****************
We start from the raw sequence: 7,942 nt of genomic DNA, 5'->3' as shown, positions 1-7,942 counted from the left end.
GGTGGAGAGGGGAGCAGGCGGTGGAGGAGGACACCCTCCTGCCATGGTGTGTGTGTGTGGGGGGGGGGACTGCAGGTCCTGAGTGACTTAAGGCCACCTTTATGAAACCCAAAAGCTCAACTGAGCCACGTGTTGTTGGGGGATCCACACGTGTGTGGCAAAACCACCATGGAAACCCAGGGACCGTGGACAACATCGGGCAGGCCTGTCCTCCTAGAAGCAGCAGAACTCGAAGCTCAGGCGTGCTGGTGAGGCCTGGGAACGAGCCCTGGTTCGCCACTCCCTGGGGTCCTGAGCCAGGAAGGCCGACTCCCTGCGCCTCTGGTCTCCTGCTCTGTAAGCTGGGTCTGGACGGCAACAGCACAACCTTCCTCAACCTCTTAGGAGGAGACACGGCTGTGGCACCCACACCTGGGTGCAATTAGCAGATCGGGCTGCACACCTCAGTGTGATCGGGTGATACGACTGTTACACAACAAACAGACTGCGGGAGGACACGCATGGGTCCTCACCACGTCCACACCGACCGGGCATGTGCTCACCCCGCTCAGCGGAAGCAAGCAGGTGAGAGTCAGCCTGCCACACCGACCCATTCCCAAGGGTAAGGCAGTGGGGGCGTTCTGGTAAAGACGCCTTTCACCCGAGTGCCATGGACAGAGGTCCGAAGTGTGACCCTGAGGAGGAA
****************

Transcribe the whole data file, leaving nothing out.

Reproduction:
We start from the raw sequence: 7,942 nt of genomic DNA, 5'->3' as shown, positions 1-7,942 counted from the left end.
GGTGGAGAGGGGAGCAGGCGGTGGAGGAGGACACCCTCCTGCCATGGTGTGTGTGTGTGGGGGGGGGGACTGCAGGTCCTGAGTGACTTAAGGCCACCTTTATGAAACCCAAAAGCTCAACTGAGCCACGTGTTGTTGGGGGATCCACACGTGTGTGGCAAAACCACCATGGAAACCCAGGGACCGTGGACAACATCGGGCAGGCCTGTCCTCCTAGAAGCAGCAGAACTCGAAGCTCAGGCGTGCTGGTGAGGCCTGGGAACGAGCCCTGGTTCGCCACTCCCTGGGGTCCTGAGCCAGGAAGGCCGACTCCCTGCGCCTCTGGTCTCCTGCTCTGTAAGCTGGGTCTGGACGGCAACAGCACAACCTTCCTCAACCTCTTAGGAGGAGACACGGCTGTGGCACCCACACCTGGGTGCAATTAGCAGATCGGGCTGCACACCTCAGTGTGATCGGGTGATACGACTGTTACACAACAAACAGACTGCGGGAGGACACGCATGGGTCCTCACCACGTCCACACCGACCGGGCATGTGCTCACCCCGCTCAGCGGAAGCAAGCAGGTGAGAGTCAGCCTGCCACACCGACCCATTCCCAAGGGTAAGGCAGTGGGGGCGTTCTGGTAAAGACGCCTTTCACCCGAGTGCCATGGACAGAGGTCCGAAGTGTGACCCTGAGGAGGAA